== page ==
I've seen a lot of answers from low-rep members that belong more correctly in the comments section they can't post in because they don't have enough rep. After getting enough rep to see deleted answers, I can see even more of such posts. My observations:
- Many of them have only 1 rep - it appears these are people who created an account because they finally have something they want to say and decided to join the discussion - only to discover they can't comment so they resorted to posting an answer, forum style layout-wise, as an alternative.
- These guys aren't aware of site policy. Almost every such answer has a comment from a seasoned user informing them that the "answer" doesn't answer the question. When they do reply though, it's almost invariably a "I want to post it as a comment but can't" response, usually phrased in a way that suggests they don't know why. Virtually none of the replies say "I don't have enough rep to comment so I chose to post it as an answer instead."
- If you put just a little thought into it, you'd easily realise all these guys are newbies who have zero awareness of site policy. However, few comments that called them out for their mistake actually explained why it happened and how they can get the rep they needed to comment until asked.
- A good number of such answers, even if posted as comments, would probably be spam-ish and adds no value (the very problem the rep requirement exists for), but majority are still valid as comments from what I've seen.
- Ironically, they lose rep from downvotes because these comments, when posted as an answer, would be flagged as not-an-answer.
I understand the current rep requirement exists for a reason, but the system needs improvement for the following reasons:
- Rep requirement to comment is meant to stop the comment sections from being flooded by spam and non-constructive posts by at least ensuring only committed users of SE can comment. But this implementation pushes the flood into the answers. The symptoms changed but the root causes aren't addressed.
- The current solution to this is to just comment and inform them, but then that hinges on commenters to tell them what they need to know. That doesn't happen reliably, and it's repetitive and inefficient. And then the community makes things worse by downvoting them - by policy, the downvoters aren't wrong, but it still feels a bit unfair to the newbie who knows and is told nothing relevant until they effectively asked "why are you doing this to me??". There should be a better way to do this, seeing as removing the rep requirement will probably do more harm than good.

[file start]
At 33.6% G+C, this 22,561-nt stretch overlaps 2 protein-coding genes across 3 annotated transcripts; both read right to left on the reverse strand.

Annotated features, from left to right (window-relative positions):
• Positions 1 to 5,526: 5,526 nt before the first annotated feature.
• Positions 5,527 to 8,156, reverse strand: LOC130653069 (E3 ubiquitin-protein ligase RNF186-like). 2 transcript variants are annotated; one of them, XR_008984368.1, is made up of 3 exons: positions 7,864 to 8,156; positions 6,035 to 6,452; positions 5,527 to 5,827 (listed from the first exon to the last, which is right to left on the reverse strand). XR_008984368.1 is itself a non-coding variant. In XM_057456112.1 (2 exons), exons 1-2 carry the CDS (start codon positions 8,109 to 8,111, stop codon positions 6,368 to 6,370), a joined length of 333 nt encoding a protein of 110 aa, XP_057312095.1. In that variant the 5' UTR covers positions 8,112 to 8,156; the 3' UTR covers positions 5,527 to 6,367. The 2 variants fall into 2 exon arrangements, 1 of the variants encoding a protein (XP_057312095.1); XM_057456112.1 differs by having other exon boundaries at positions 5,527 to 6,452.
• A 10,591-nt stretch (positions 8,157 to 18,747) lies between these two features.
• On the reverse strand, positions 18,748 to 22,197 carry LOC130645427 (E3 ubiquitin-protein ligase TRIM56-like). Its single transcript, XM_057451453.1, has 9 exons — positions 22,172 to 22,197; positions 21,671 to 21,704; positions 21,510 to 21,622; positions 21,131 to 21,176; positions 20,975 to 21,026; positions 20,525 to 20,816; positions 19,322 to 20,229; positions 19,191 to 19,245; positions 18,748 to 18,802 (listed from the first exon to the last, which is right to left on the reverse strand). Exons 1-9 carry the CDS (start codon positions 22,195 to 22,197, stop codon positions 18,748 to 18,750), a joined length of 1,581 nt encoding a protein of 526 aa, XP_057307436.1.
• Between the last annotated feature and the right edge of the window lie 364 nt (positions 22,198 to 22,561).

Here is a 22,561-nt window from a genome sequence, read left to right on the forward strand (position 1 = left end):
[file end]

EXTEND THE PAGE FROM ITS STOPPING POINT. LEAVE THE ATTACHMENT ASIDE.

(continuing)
- Is there a place people can go to see salient points about what they need to know about using this site correctly and effectively? I've accumulated so much rep over 13 months and I still don't know where I can find info on site policy and such meta stuff (official policy text in b/w, not questions). I think new users need more help learning the site's features: the dos and don'ts, the good to know and nice to know.
- The people who commit these are almost invariably guests who, prior to posting their first comment because they finally have something to say, are up until then just a reader. It would seem they don't understand how this site is different from a forum until we point it out after the deed is done - otherwise why would they initially think posting comments as an answer is ok, given that the visual layout can be mistakened to be like a forum thread?
I understand why the rep requirement exists, and agrees it needs to stay. I just think there are some things about the site new users who have something perfectly legit to post as a comment should be introduced to important points about the site and its policy before they actually try to do anything with this newly created account. The current solution isn't consistently effective nor sustainable - if you need to manually correct newcomers for the hundredth time, the implementation has a bad design imo.
I don't know enough about this site to give specific suggestions, however. I can only give general ideas on what I feel would be my preferred design for the sake of user-friendliness. Hence, I would like to ask what has already been done to address the issues I've stated, and whether anything more can be done because as it stands whatever is already implemented, if at all, is inadequate.
I'm not sure if this question should belong in the overarching SE Meta. I don't know if other SEs have the same rep requirement on comments, since I start with 100 rep in all the others I join, although I don't believe I've seen answers in other SEs' questions with the same telltale signs of a new user trying to comment but failed.